myosin

(redirected from Myosin Heavy Chain)
Also found in: Dictionary, Thesaurus, Medical, Acronyms.
Related to Myosin Heavy Chain: myosin filament

myosin

(mī`əsĭn), one of the two major proteinprotein,
any of the group of highly complex organic compounds found in all living cells and comprising the most abundant class of all biological molecules. Protein comprises approximately 50% of cellular dry weight.
..... Click the link for more information.
 constituents responsible for contraction of muscle. In muscle cells myosin is arranged in long filaments called thick filaments that lie parallel to the microfilaments of actinactin,
a protein abundantly present in many cells, especially muscle cells, that significantly contributes to the cell's structure and motility. Actin can very quickly assemble into long polymer rods called microfilaments.
..... Click the link for more information.
. In muscle contraction, filaments of actin alternately chemically link and unlink with those of myosin in a creeping or sliding action. The energy for this reaction is supplied by adenosine triphosphateadenosine triphosphate
(ATP) , organic compound composed of adenine, the sugar ribose, and three phosphate groups. ATP serves as the major energy source within the cell to drive a number of biological processes such as photosynthesis, muscle contraction, and the synthesis of
..... Click the link for more information.
. Myosin and actin also function in the motility of diverse non-muscle cells. In slime moldsslime mold
or slime fungus,
a heterotrophic organism once regarded as a fungus but later classified with the Protista. In a recent system of classification based on analysis of nucleic acid (genetic material) sequences, slime molds have been classified in a major group
..... Click the link for more information.
, for example, although present in much smaller quantities and forming shorter filaments, the interaction of the two proteins is employed to change cell shape and permit some movements.

Myosin

 

a fibrillar protein, a basic component of contractile muscle fibers (myofibrils); it constitutes 40–60 percent of the total muscle protein content. Myosin combines with another myofibrillar protein, actin, to form actomyosin, a primary structural element in the contractile muscular system. Another important property of myosin is its ability to split adenosine triphosphate (ATP) (V. A. Engel’gardt and M. N. Liubimova, 1939). Owing to the ATP-ase activity of myosin, the chemical energy of the high-energy ATP bonds is transformed into the mechanical energy necessary for muscular contraction. Myosin has a molecular weight of approximately 500,000. When acted upon by proteolytic enzymes, myosin decomposes into heavy meromyosin and light meromyosin (approximate molecular weights, 350,000 and 150,000, respectively).

Electron photomicrographs of myosin molecules reveal a bacilliform structure (1,600 × 25 angstroms), with two globular formations at one end. It is conjectured that the two polypeptide chains which make up the myosin molecule are twisted into a spiral. Proteins that are similar to myosin have been discovered in flagella, cilia, and other motile structures in many species of protozoa and bacteria, as well as in the spermatozoids of animals and certain plants.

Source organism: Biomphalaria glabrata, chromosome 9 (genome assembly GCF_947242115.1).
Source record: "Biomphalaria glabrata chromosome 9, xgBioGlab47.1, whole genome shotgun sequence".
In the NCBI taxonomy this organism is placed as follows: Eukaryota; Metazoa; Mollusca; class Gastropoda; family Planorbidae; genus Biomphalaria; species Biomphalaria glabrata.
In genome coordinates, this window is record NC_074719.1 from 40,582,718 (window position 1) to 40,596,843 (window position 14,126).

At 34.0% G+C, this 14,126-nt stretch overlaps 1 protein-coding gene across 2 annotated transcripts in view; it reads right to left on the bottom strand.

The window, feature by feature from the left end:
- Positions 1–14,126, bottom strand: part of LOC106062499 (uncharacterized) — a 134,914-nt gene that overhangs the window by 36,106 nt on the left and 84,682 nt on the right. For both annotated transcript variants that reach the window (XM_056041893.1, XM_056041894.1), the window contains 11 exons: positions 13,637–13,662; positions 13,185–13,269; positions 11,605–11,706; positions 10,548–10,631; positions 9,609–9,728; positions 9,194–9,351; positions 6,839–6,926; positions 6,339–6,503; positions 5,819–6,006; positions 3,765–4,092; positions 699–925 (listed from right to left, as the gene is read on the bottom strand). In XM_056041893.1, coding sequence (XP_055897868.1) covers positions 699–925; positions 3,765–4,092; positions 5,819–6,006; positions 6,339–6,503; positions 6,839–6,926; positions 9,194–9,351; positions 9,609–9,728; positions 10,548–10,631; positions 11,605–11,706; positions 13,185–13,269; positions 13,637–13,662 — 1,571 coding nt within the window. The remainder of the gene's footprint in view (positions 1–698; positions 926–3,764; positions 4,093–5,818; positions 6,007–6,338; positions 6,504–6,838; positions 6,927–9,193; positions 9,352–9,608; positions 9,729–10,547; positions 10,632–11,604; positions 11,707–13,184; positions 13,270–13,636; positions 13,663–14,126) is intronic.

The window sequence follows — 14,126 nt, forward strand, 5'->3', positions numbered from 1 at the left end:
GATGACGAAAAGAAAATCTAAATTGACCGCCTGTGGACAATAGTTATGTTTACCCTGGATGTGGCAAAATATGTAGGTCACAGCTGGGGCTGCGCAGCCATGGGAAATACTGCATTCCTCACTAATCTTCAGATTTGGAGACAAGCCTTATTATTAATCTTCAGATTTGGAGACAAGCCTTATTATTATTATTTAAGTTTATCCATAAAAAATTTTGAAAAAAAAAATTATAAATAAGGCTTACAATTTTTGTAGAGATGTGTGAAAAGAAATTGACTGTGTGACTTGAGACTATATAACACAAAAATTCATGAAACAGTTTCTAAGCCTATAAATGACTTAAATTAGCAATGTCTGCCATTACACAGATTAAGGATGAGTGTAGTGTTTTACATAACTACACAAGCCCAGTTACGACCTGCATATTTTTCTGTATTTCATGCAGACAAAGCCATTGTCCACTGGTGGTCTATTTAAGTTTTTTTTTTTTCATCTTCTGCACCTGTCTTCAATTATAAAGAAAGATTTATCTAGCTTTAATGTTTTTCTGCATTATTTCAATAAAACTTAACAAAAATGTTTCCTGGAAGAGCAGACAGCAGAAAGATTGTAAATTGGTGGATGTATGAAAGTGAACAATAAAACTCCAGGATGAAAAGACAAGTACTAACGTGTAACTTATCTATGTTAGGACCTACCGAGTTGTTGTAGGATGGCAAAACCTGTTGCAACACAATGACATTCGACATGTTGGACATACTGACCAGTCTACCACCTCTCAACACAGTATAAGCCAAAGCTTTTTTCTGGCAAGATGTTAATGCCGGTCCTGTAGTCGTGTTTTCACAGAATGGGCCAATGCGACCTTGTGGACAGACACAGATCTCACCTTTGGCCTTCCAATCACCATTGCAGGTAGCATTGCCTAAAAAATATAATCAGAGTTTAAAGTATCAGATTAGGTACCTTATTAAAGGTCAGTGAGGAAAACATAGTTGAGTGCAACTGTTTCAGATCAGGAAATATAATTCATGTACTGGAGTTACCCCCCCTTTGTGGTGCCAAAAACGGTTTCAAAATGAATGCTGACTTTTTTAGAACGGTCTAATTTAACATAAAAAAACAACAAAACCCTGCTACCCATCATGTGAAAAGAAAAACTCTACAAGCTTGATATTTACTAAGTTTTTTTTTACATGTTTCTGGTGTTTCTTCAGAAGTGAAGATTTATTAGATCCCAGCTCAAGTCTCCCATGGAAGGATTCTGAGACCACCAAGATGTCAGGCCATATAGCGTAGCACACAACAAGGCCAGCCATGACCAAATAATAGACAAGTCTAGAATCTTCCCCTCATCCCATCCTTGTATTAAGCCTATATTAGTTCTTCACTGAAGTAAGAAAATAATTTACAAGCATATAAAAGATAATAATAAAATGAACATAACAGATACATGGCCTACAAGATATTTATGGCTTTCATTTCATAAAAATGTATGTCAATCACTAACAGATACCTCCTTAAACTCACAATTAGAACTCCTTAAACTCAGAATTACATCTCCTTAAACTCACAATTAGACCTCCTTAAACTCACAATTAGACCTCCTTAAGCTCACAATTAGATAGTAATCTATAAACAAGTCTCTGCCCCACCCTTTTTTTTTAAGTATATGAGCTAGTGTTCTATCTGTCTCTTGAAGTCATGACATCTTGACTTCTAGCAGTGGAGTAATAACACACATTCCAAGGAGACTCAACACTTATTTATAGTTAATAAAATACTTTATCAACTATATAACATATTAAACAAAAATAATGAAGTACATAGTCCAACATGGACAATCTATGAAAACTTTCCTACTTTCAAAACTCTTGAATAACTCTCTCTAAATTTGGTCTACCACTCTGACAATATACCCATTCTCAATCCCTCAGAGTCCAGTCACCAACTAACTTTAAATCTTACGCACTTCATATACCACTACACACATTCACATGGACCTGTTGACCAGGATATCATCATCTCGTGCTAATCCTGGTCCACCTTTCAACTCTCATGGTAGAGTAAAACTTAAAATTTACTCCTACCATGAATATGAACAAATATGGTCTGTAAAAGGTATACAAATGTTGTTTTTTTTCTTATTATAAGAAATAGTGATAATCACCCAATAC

REFERENCES

Poglazov, B. F. Struktura i funktsii sokratitel’nykh belkov. Moscow, 1965.
Finean, J R Rialagicheskie ul’$$$ Moacow, 1970. (Translated from English.)

V. O. SHPIKITER

myosin

[′mī·ə·sən]
(biochemistry)
A muscle protein, comprising up to 50% of the total muscle proteins; combines with actin to form actomycin.
References in periodicals archive ?
2003) Different effects on human skeletal myosin heavy chain isoform expression: strength vs.
Coordinated expression of myosin heavy chains, metabolic enzymes, and morphological features of porcine skeletal muscle fiber types.
Transcriptional regulation of the type I myosin heavy chain gene in denervated rat soleus.
Consequently, we proposed that the LOC534614 gene was similar to the myosin heavy chain of skeletal muscle.
1] = Gap 1, MHC = myosin heavy chain, MLC = myosin light chain, MYH = myosin heavy polypeptide, NIA = National Institute on Aging, RNA = ribonucleic acid, S = Synthesis, SCI = spinal cord injury, SEM = standard error of the mean, SF-36 = 36-item Short Form (Health Survey), SSWS = self-selected walking speed, TNF-[alpha] = tumor necrosis factor-[alpha], VA = Department of Veterans Affairs, VL = vastus lateralis, V[O.
The outer myoepithelial cell layers are typically positive for p63 and a muscle marker, such as smooth muscle actin, calponin, or smooth muscle myosin heavy chain.
At 14 days after injection, expression of cardiac markers Myosin Heavy Chain and Troponin I was observed on donor cells consistent with the differentiation of adipose tissue-derived regenerative cells into cardiac myocytes.
However, calponin-positive myoepithelial cells were noted in clusters of cells from ductal carcinoma in situ, although the smooth muscle myosin heavy chain reactivity seemed to be absent.
Liew's group was the first to succeed in the isolation and complete sequencing of the human cardiac myosin heavy chain gene which has been associated with Familial Hypertrophic Cardiomyopathy (a cause of heart failure).